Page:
The general term "Shimeji" refers to about 20 species of mushrooms which contributes to a great deal of confusion among both mycologists (mushroom scientists) and chefs. The Buna shimeji, sometimes refer to as Hon shimeji, is highly esteemed in Japan where cultivation techniques were first developed. The Bunapi or White Beech mushroom, is a white strain of the same species. In nature, Buna Shimeji grows on wood, often on beech trees hence the common name Beech Mushroom.
Keep refrigerated. Beech mushrooms have a relatively long shelf-life of up to 30 days. Superior strain selection, carefully controlled growing environments, optimal harvest timing and packaging technology all contribute this remarkable shelf life.
Enokitake (金针菇) are long, thin white mushrooms used in Asian cuisines, particularly those of Japan, Korea, China, and Vietnam. The mushroom is available fresh or canned, the fresh mushroom being preferable. They are traditionally used for soups, but can also be used for salads and other dishes. They have a fruity flavor and a crisp texture. The mushroom can be refrigerated for about one week.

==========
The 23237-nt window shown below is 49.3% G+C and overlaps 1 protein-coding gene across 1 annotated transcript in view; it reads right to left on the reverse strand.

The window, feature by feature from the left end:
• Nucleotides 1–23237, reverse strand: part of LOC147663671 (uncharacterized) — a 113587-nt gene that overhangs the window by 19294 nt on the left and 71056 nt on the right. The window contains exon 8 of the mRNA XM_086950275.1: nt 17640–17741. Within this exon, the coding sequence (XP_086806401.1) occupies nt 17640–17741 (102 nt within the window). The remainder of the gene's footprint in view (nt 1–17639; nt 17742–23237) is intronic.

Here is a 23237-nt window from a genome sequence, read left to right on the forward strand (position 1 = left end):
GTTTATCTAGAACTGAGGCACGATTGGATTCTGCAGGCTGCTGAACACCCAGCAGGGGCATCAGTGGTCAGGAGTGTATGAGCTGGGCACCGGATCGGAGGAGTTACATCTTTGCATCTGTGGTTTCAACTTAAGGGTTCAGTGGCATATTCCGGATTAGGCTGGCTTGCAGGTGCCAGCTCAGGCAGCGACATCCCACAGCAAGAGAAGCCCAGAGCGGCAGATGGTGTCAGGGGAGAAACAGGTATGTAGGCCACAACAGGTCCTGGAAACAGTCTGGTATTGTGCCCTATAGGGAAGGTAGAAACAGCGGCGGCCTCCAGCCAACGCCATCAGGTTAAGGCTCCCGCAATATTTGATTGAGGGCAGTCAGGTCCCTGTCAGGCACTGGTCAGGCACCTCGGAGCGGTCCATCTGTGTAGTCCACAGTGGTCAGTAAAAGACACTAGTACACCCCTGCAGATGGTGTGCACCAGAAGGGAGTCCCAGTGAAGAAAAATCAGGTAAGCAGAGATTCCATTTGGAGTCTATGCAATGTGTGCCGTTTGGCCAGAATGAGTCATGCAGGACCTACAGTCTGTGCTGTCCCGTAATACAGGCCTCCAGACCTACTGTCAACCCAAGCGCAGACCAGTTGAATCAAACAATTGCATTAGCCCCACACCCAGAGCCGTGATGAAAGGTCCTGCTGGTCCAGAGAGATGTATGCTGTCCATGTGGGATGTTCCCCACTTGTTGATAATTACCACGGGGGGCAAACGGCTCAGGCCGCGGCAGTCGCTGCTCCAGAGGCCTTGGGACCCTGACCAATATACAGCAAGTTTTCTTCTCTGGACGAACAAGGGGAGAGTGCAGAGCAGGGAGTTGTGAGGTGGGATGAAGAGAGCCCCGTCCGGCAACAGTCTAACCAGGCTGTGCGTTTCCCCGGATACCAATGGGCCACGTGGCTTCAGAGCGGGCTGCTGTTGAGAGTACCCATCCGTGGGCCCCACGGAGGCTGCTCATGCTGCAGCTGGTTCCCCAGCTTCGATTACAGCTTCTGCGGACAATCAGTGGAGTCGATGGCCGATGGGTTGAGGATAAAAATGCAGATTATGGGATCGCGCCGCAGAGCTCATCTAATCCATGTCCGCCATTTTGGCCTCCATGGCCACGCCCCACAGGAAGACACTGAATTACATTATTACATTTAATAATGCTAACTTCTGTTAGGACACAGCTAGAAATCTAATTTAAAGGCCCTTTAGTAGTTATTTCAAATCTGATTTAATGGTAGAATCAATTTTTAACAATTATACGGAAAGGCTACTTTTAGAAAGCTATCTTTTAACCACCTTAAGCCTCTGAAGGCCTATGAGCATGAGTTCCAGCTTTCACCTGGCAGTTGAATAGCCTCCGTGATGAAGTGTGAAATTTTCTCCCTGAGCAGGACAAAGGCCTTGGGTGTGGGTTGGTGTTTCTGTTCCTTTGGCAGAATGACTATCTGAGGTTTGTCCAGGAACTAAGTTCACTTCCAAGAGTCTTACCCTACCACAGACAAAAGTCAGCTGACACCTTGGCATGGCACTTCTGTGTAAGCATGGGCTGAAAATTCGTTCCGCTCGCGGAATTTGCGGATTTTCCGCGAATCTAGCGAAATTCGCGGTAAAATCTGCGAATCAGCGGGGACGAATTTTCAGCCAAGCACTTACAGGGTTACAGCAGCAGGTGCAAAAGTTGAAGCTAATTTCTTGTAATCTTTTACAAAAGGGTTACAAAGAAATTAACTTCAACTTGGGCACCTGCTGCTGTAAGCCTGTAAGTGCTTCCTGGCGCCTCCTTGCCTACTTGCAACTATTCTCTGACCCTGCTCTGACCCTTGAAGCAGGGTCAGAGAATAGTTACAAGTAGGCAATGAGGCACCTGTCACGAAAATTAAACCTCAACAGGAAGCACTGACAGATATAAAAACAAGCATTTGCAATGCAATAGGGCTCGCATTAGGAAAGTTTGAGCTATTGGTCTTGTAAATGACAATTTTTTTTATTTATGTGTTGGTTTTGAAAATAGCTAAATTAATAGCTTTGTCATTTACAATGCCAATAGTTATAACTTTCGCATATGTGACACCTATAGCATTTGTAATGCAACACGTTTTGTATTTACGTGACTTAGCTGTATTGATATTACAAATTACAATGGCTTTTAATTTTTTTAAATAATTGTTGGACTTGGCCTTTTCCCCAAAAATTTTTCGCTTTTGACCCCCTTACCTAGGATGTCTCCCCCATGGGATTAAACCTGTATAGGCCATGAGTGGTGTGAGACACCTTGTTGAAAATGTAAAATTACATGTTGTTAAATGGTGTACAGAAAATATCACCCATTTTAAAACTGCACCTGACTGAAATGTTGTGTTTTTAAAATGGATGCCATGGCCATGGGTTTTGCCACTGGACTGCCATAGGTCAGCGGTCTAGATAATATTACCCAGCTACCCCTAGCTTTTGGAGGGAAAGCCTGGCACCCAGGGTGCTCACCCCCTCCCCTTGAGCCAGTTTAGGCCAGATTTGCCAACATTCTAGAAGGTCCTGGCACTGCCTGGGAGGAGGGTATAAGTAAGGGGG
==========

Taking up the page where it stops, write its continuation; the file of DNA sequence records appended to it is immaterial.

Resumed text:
Woodear is a type of mushroom that resembles a large ear when it is fresh and grows as large as half a foot. The surface of the mushroom is purplish-grey in color and the flesh is a dark purplish grey to almost black in color. They have a slightly crunchy texture and delicate, almost bland flavor that more often than not absorbs the taste of any strongly flavored ingredients with which they are cooked. They have both fresh and dried wood ears sold in the supermarket, the dried one usually look like brownish-black, dried chips. Upon soaking in water it might increase 5 to 6 times in size and resemble the shape of an ear. Wood ears are mainly popular in stir-fries and soups.
Recipes Using These Edible Fungus:
Grill Mushroom With Mixed Vegetables & Tuna Mayo Tomatoes
Stir-fry Cabbage With Golden Mushroom & Woodear
Stir-Fry Cabbage With Assorted Mushroom
White Fungs & Wooden Ear Soup